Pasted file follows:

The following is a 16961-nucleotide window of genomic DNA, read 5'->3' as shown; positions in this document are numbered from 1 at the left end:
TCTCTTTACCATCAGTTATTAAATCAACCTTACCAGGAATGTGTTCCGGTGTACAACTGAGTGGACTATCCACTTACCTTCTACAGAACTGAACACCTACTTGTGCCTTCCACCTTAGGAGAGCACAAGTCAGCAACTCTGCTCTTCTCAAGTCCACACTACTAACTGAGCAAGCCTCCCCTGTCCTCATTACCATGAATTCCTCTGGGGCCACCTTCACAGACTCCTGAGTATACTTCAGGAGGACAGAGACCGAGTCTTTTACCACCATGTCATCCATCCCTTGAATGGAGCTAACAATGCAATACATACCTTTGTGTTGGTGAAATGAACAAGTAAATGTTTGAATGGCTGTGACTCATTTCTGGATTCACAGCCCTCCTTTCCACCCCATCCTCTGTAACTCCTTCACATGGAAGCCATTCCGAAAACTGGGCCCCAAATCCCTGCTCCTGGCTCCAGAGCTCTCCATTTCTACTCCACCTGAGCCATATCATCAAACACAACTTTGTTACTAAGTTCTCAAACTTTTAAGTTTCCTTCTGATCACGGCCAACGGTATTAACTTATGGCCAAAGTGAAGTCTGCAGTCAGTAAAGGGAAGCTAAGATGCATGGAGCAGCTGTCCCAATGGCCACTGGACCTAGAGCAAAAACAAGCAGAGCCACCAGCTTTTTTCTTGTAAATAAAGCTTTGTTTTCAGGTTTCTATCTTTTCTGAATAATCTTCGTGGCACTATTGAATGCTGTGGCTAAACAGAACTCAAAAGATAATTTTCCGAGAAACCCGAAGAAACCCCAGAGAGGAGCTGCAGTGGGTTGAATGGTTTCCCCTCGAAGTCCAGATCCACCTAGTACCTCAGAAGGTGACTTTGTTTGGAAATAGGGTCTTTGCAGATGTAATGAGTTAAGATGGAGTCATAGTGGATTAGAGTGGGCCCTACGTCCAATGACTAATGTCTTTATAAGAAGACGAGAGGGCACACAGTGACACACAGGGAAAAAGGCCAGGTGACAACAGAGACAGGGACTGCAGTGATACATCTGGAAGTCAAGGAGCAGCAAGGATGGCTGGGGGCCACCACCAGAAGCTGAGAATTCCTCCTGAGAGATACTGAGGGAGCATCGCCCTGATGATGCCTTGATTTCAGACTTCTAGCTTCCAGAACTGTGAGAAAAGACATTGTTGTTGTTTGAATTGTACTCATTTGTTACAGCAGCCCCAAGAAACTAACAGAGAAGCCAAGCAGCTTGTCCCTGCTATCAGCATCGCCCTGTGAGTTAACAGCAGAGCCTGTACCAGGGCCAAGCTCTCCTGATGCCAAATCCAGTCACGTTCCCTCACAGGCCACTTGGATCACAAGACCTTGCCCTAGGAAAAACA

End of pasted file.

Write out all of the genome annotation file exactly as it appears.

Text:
The following is a 16961-nucleotide window of genomic DNA, read 5'->3' as shown; positions in this document are numbered from 1 at the left end:
TCTCTTTACCATCAGTTATTAAATCAACCTTACCAGGAATGTGTTCCGGTGTACAACTGAGTGGACTATCCACTTACCTTCTACAGAACTGAACACCTACTTGTGCCTTCCACCTTAGGAGAGCACAAGTCAGCAACTCTGCTCTTCTCAAGTCCACACTACTAACTGAGCAAGCCTCCCCTGTCCTCATTACCATGAATTCCTCTGGGGCCACCTTCACAGACTCCTGAGTATACTTCAGGAGGACAGAGACCGAGTCTTTTACCACCATGTCATCCATCCCTTGAATGGAGCTAACAATGCAATACATACCTTTGTGTTGGTGAAATGAACAAGTAAATGTTTGAATGGCTGTGACTCATTTCTGGATTCACAGCCCTCCTTTCCACCCCATCCTCTGTAACTCCTTCACATGGAAGCCATTCCGAAAACTGGGCCCCAAATCCCTGCTCCTGGCTCCAGAGCTCTCCATTTCTACTCCACCTGAGCCATATCATCAAACACAACTTTGTTACTAAGTTCTCAAACTTTTAAGTTTCCTTCTGATCACGGCCAACGGTATTAACTTATGGCCAAAGTGAAGTCTGCAGTCAGTAAAGGGAAGCTAAGATGCATGGAGCAGCTGTCCCAATGGCCACTGGACCTAGAGCAAAAACAAGCAGAGCCACCAGCTTTTTTCTTGTAAATAAAGCTTTGTTTTCAGGTTTCTATCTTTTCTGAATAATCTTCGTGGCACTATTGAATGCTGTGGCTAAACAGAACTCAAAAGATAATTTTCCGAGAAACCCGAAGAAACCCCAGAGAGGAGCTGCAGTGGGTTGAATGGTTTCCCCTCGAAGTCCAGATCCACCTAGTACCTCAGAAGGTGACTTTGTTTGGAAATAGGGTCTTTGCAGATGTAATGAGTTAAGATGGAGTCATAGTGGATTAGAGTGGGCCCTACGTCCAATGACTAATGTCTTTATAAGAAGACGAGAGGGCACACAGTGACACACAGGGAAAAAGGCCAGGTGACAACAGAGACAGGGACTGCAGTGATACATCTGGAAGTCAAGGAGCAGCAAGGATGGCTGGGGGCCACCACCAGAAGCTGAGAATTCCTCCTGAGAGATACTGAGGGAGCATCGCCCTGATGATGCCTTGATTTCAGACTTCTAGCTTCCAGAACTGTGAGAAAAGACATTGTTGTTGTTTGAATTGTACTCATTTGTTACAGCAGCCCCAAGAAACTAACAGAGAAGCCAAGCAGCTTGTCCCTGCTATCAGCATCGCCCTGTGAGTTAACAGCAGAGCCTGTACCAGGGCCAAGCTCTCCTGATGCCAAATCCAGTCACGTTCCCTCACAGGCCACTTGGATCACAAGACCTTGCCCTAGGAAAAACA